My Life in Advertising ... Carrie Hindmarsh, M&C Saatchi
campaignlive.co.uk, Thursday, 01 December 2011 08:00AM
M&C Saatchi's chief executive reveals all about the part she played in a Sunday tabloid "Sex Special".
Name: Carrie Hindmarsh
Job: Chief executive, M&C Saatchi
The reason I got into advertising was ... I grew up loving the jingle-tastic ads of the 70s and the super-glam high production ads of the 80s and thought: "That looks like fun."
The campaign I'm most proud of working on is ... the teenage road-safety campaign for Transport for London. An award-winning, effective, creative campaign.
And the campaign I pretend I wasn't responsible for is ... a long time ago, I worked on a well-known Sunday tabloid. Not so much a campaign as a series of weekly tactical ads that left me feeling I'd lost a little bit of my soul.
My favourite campaign created by someone else is ... Wieden & Kennedy's Honda work. Always very strong ideas, executed without compromise and leaving you really wishing you'd done it.
The best moment of my career so far was ... the IPA mission to Silicon Valley and Hollywood. It was an education and an inspiration.
While the most embarrassing moment was ... in a sound studio late one Friday night when the well-known Sunday tabloid was running a "Sex Special". We had feedback from the editor that the sex noises weren't enthusiastic enough and the voiceover artist had gone home.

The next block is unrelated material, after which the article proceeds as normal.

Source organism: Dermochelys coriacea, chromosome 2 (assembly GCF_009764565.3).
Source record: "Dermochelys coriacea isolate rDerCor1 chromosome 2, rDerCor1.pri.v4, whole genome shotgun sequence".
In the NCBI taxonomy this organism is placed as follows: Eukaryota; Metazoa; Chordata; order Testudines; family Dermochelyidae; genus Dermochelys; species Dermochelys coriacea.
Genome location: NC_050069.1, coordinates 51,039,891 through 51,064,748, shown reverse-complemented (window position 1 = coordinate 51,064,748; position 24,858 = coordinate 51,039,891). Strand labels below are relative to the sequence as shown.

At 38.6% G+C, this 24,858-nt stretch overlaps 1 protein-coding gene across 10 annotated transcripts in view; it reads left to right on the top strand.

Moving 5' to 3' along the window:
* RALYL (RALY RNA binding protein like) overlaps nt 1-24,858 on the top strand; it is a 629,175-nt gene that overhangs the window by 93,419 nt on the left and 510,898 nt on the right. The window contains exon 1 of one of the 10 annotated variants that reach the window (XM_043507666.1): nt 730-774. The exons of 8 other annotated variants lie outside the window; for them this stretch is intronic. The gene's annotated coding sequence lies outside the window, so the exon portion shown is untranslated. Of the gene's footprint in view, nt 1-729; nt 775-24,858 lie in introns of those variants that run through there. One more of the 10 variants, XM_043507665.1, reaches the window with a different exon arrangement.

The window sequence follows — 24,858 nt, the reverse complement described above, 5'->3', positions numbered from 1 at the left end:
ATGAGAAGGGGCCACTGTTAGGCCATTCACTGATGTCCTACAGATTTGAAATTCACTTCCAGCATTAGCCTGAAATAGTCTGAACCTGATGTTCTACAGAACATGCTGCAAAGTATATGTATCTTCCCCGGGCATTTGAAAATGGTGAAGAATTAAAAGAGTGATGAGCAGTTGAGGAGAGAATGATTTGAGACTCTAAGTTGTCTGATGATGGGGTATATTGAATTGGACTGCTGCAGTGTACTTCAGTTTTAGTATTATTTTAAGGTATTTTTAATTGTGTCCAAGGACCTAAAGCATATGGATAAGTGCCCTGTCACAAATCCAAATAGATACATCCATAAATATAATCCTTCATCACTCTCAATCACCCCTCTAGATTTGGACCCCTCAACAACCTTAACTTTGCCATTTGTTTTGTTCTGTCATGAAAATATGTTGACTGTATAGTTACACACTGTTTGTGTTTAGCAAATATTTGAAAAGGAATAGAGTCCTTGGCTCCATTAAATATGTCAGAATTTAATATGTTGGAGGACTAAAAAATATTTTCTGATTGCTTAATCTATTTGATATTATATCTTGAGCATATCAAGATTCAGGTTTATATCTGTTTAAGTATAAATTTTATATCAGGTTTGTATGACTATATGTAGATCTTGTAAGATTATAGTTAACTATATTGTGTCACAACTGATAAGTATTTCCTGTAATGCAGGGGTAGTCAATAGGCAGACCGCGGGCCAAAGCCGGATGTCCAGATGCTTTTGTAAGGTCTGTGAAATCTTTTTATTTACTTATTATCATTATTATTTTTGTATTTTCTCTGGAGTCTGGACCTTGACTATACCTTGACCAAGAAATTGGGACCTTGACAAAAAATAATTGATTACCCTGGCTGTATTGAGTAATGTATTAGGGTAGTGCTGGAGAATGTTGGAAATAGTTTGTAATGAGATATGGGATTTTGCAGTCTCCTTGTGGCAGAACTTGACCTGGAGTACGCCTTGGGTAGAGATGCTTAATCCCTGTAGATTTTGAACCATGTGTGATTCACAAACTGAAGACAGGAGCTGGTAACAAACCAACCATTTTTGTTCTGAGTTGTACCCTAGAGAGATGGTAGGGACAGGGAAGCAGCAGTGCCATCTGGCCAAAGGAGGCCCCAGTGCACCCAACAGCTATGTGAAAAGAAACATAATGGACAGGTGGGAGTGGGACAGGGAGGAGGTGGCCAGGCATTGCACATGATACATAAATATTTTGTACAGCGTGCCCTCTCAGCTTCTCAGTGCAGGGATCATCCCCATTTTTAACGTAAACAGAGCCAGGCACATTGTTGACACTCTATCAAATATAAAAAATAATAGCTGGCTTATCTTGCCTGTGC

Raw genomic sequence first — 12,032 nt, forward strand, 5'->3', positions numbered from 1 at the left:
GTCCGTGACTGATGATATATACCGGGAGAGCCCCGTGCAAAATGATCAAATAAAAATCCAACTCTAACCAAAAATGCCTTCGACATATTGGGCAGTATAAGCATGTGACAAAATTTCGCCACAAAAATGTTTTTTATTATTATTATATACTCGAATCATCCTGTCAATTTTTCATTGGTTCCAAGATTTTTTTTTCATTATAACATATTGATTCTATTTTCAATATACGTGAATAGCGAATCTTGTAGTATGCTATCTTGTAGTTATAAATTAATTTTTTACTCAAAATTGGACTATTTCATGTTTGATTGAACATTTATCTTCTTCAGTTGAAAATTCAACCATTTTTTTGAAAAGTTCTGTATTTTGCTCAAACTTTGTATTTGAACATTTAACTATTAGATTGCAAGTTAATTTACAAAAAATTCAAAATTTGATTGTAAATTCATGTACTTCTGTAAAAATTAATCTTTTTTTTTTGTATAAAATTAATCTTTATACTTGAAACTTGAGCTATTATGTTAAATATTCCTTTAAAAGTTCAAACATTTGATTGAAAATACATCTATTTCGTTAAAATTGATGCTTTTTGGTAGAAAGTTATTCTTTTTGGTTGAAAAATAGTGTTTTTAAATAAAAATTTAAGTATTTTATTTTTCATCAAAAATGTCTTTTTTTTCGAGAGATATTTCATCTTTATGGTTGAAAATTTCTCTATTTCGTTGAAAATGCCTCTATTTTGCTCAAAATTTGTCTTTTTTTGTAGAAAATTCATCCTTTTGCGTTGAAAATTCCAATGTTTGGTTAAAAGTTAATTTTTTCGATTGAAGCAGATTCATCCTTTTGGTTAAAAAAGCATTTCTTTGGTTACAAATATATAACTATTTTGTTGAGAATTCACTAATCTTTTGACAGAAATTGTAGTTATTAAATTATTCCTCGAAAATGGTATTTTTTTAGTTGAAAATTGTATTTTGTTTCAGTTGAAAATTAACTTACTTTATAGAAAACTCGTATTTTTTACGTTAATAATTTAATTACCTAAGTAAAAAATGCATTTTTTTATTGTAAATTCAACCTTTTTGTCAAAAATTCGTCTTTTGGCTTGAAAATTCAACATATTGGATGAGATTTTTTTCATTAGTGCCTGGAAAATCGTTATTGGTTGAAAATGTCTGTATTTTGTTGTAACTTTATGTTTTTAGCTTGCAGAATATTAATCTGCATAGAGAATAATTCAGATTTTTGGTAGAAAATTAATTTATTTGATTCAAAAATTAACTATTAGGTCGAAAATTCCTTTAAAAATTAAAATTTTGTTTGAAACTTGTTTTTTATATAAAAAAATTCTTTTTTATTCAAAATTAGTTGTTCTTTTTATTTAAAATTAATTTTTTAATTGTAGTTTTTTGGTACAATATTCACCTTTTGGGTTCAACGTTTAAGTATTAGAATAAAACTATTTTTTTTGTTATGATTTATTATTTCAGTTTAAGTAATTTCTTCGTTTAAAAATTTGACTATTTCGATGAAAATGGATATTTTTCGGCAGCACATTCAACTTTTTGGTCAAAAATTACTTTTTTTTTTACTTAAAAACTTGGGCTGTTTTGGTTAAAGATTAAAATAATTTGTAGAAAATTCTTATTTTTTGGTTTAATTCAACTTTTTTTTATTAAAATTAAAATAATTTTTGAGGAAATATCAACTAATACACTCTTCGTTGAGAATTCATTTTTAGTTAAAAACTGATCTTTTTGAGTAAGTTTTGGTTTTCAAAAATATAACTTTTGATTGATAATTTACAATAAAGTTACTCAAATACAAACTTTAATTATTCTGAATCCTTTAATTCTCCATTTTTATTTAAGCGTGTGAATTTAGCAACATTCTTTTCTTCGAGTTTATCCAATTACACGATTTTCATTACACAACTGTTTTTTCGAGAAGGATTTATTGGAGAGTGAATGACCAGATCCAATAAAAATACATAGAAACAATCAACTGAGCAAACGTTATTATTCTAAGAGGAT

The best celebrity I've worked with on a campaign is ... Alexander Armstrong. I still laugh out loud at the Direct Line ads.
The person I'd most like to work with in the industry is ... the marketing director of Eurostar, Lionel Benbasset.
The person who's had the biggest influence on my career is ... Moray MacLennan. He's been my ultimate boss for 20 years now. He's got an absurdly over-inflated ego but he's pretty good at what he does and can be quite charming.
The best piece of advice I've received during my career is ... hold fast to the basic idea.
If I wasn't working in advertising, I'd be ... a dodgy voiceover artist.
In ten years' time, I'll be ... better placed to answer this question.
This article was first published on campaignlive.co.uk
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